Bingo

For the past few years different versions of a conference bingo card have been making the rounds on social media, with squares to check off for things like “Question that’s not a question” or “All male panel” and other sorts of typical conference experiences that many of us know all too well. In time for the start of the new school year The Chronicle of Higher Education released its own bingo card, this time for the first faculty meeting: Continue reading

Skillz

empty-classroom

For sometime I’ve been concerned that the American Academy of Religion would venture into the waters of learning outcomes and assessment. But now one of its committees is  working on this and its the topic of a leadership workshop, offered by the Academic Religions committee, at the upcoming annual meeting.

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A Response to “Responsible Research Practices,” Part 6: Irrevocable Commitments

cakeandeatThis is an installment in an ongoing series on the American Academy of Religion’s recently released draft statement on research responsibilities.
An index of the
complete series (updated as each
article is posted) can be found here.

This is, at least to me, perhaps the most troubling of all the bullet points in the document, because of the way it fails to take a stand despite providing the impression of taking a very strong one.

irrevocablecommitmentAs with other portions of this document, there’s a contradiction here that’s left unaddressed. Continue reading

Of Good Things and Small Packages

smallpackageOn the weekend I saw the news stories about Columbia University’s bizarre — yes, I’ll just go ahead an label it as such — attempt to ban food services workers from, among other things, speaking Spanish while on the job. The rich irony, at least as posed by one blogger (a Brooklyn College poli sci prof) and then repeated in other online stories, was that while seeking to contain or marginalize lower class workers who might speak Spanish as their native language:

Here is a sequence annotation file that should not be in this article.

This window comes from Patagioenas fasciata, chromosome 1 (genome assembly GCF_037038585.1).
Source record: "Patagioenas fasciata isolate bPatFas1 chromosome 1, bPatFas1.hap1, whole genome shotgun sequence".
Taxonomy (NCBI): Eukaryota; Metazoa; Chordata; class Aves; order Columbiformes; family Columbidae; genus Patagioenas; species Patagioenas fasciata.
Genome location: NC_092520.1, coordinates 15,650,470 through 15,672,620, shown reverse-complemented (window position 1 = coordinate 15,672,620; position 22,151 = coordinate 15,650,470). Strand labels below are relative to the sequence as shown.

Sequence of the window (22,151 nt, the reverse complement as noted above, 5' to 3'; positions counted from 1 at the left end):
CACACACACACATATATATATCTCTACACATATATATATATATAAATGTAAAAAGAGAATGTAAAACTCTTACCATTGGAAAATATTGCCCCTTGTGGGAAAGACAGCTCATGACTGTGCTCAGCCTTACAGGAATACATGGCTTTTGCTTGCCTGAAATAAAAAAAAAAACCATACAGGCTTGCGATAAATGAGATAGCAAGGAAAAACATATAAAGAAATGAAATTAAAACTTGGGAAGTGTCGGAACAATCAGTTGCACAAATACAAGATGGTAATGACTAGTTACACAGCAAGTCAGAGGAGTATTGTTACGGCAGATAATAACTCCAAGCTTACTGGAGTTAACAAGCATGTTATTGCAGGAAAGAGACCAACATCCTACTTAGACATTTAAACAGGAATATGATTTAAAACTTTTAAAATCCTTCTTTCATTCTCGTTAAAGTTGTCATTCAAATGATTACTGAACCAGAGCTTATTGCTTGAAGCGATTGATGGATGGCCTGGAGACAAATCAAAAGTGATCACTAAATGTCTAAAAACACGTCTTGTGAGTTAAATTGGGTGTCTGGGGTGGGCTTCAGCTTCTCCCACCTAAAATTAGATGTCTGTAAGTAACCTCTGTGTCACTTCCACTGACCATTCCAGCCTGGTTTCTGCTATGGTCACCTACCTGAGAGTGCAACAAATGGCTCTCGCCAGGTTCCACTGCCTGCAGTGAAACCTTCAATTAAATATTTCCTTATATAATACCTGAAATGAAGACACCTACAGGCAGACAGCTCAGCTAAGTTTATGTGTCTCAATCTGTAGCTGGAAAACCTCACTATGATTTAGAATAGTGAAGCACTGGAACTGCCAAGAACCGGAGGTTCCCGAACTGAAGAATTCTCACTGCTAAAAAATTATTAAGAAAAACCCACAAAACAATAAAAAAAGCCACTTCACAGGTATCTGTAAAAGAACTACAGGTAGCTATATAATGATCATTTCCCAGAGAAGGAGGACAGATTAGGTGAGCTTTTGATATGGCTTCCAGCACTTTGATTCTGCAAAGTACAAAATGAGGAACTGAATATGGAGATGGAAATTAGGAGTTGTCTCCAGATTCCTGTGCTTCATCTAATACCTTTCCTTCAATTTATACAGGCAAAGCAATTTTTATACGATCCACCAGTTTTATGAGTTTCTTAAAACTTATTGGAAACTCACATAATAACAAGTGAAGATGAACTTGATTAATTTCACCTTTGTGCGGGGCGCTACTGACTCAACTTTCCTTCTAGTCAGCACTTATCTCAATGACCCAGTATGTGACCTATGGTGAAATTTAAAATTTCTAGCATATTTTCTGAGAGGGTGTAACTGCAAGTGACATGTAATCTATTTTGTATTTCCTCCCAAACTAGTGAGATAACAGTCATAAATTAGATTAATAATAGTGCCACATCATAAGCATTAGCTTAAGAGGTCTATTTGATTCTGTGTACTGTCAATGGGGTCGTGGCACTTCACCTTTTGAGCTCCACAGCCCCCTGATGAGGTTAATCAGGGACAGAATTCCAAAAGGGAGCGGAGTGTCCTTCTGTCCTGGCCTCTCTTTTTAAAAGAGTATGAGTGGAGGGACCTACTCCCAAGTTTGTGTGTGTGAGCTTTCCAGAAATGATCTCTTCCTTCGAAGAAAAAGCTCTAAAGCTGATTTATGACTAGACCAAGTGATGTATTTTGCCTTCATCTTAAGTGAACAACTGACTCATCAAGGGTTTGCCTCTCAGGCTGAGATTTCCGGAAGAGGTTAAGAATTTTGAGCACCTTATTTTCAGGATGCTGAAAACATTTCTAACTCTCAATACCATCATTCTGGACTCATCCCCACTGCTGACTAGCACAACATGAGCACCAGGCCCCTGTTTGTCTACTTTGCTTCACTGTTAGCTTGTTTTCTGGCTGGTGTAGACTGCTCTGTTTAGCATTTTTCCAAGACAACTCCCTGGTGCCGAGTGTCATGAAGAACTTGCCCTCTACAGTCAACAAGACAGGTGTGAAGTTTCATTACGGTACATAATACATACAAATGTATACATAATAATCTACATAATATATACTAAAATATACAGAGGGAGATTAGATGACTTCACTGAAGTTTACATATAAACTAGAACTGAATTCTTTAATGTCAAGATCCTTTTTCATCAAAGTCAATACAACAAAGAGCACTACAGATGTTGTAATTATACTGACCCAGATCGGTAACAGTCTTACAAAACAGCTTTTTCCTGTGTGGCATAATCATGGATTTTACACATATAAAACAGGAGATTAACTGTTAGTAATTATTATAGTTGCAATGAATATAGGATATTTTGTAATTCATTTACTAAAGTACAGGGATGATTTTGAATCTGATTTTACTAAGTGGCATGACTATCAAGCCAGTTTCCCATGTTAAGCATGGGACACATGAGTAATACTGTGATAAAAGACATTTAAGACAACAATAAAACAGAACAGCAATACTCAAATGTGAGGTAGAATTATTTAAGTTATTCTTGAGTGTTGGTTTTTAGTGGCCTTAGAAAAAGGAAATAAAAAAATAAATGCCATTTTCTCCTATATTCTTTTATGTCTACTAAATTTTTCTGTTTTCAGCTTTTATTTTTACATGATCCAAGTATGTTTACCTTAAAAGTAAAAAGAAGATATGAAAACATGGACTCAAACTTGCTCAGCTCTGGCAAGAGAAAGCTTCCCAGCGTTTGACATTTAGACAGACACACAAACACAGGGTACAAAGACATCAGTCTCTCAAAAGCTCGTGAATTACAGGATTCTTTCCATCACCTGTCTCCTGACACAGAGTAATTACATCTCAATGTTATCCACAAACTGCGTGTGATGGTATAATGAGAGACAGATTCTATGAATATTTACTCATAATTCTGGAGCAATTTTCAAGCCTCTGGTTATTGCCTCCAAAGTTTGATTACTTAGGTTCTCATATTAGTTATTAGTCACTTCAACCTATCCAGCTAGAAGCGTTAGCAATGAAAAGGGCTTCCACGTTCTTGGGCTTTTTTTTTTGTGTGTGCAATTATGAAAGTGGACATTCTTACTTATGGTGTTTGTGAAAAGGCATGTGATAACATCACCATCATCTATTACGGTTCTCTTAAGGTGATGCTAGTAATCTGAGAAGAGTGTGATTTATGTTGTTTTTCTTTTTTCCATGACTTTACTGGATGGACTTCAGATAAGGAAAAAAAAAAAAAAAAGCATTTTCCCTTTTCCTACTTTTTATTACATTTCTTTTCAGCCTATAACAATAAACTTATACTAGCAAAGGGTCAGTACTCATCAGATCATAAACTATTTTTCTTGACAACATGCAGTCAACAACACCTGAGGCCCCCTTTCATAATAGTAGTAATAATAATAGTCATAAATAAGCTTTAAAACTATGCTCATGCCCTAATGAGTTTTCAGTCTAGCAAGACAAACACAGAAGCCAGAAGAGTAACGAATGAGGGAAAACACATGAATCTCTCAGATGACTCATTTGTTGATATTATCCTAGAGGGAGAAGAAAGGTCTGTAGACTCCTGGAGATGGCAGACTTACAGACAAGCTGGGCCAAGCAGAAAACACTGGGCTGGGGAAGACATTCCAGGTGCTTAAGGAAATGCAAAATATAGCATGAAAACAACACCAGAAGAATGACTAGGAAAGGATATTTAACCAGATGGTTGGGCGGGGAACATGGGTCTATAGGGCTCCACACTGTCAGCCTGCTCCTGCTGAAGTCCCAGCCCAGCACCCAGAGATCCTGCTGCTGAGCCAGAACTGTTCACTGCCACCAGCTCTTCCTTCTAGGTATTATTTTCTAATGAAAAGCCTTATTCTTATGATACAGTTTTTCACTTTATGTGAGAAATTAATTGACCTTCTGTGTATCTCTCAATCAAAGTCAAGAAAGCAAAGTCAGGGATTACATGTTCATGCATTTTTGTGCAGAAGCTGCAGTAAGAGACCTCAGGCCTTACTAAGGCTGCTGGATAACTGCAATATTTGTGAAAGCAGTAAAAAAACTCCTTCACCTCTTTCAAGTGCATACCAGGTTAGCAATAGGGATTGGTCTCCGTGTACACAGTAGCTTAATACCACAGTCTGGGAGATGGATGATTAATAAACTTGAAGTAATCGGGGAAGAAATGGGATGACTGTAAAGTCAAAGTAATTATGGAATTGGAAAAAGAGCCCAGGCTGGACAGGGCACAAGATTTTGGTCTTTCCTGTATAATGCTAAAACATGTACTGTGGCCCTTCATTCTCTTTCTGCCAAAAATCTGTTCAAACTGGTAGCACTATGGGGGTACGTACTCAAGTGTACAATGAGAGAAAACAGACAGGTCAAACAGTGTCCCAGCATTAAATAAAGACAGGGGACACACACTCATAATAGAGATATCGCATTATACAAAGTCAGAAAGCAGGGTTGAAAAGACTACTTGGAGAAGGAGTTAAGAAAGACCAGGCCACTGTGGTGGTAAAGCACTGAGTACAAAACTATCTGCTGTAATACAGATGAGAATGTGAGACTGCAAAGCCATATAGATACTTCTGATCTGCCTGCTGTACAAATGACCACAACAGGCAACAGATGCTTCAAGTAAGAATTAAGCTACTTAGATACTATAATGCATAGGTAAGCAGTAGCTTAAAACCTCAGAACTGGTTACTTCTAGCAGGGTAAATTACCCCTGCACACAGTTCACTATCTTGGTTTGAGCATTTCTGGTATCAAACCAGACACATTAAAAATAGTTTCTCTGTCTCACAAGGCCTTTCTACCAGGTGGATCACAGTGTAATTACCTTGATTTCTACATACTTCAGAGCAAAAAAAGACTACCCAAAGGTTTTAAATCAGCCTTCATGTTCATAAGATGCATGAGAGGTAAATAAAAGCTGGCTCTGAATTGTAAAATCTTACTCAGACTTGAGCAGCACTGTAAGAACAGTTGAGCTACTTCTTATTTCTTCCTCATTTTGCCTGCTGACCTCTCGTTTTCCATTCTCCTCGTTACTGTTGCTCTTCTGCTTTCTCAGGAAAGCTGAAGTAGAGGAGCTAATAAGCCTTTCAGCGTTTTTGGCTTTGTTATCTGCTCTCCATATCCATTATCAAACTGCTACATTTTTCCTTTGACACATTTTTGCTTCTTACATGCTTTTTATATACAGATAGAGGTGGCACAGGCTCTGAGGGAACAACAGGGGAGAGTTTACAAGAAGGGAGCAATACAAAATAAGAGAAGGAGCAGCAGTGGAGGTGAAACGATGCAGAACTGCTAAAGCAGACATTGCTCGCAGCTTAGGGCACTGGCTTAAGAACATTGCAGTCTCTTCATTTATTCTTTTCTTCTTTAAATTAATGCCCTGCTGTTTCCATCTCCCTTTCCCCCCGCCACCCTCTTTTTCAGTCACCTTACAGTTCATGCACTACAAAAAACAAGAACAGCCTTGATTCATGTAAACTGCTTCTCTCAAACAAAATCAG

Columbia University has a renowned department of Latin American and Iberian Cultures. It boasts a faculty of 36 professors and lecturers. In the last five years, they’ve produced 52 publications on topics ranging from the regional novel to medieval heresy.

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Got, Got, Got, Got No Time…

Yesterday, I participated in a faculty panel as part of my university’s recruiting day, for high school students, and their parents, interested in attending our school–a panel in which a few of us answered questions about what we wish we knew then that we know now, what our favorite courses were to teach, etc. Message sent? Faculty are approachable. Not a bad one to transmit. Continue reading

Assessing Assessment

Does the move toward assessment provide support for the Humanities and Social Sciences or threaten them? Cary Nelson, the final speaker in our series on the Relevance of the Humanities and Social Sciences, published a provocative essay in which he described the move towards assessment as a threat to the “fierce humanities,” which he describes as “teaching that seeks not merely learning, but unlearning, that seeks to unsettle knowledge and assumptions in ways more fundamental than any exam can or should test.” Continue reading

Assessments: To Embrace or Resist?

In what fields do students learn the most? The traditional liberal arts demonstrate the highest gain in student ability, according to data from the 2007 College Learning Assessment test, with the natural sciences and math scoring slightly higher than the humanities and social sciences. Matthew Yglesias argued in a blog post last month, in the wake of the UVa debacle, that recent attacks on the liberal arts as being of little value are misplaced (reproducing a chart from Academically Adrift by Richard Arum and Josipa Roksa (U of Chicago Press, 2011)). As this assessment data suggests, the humanities and social sciences, along with the natural sciences and mathematics, provide real educational value for students. Continue reading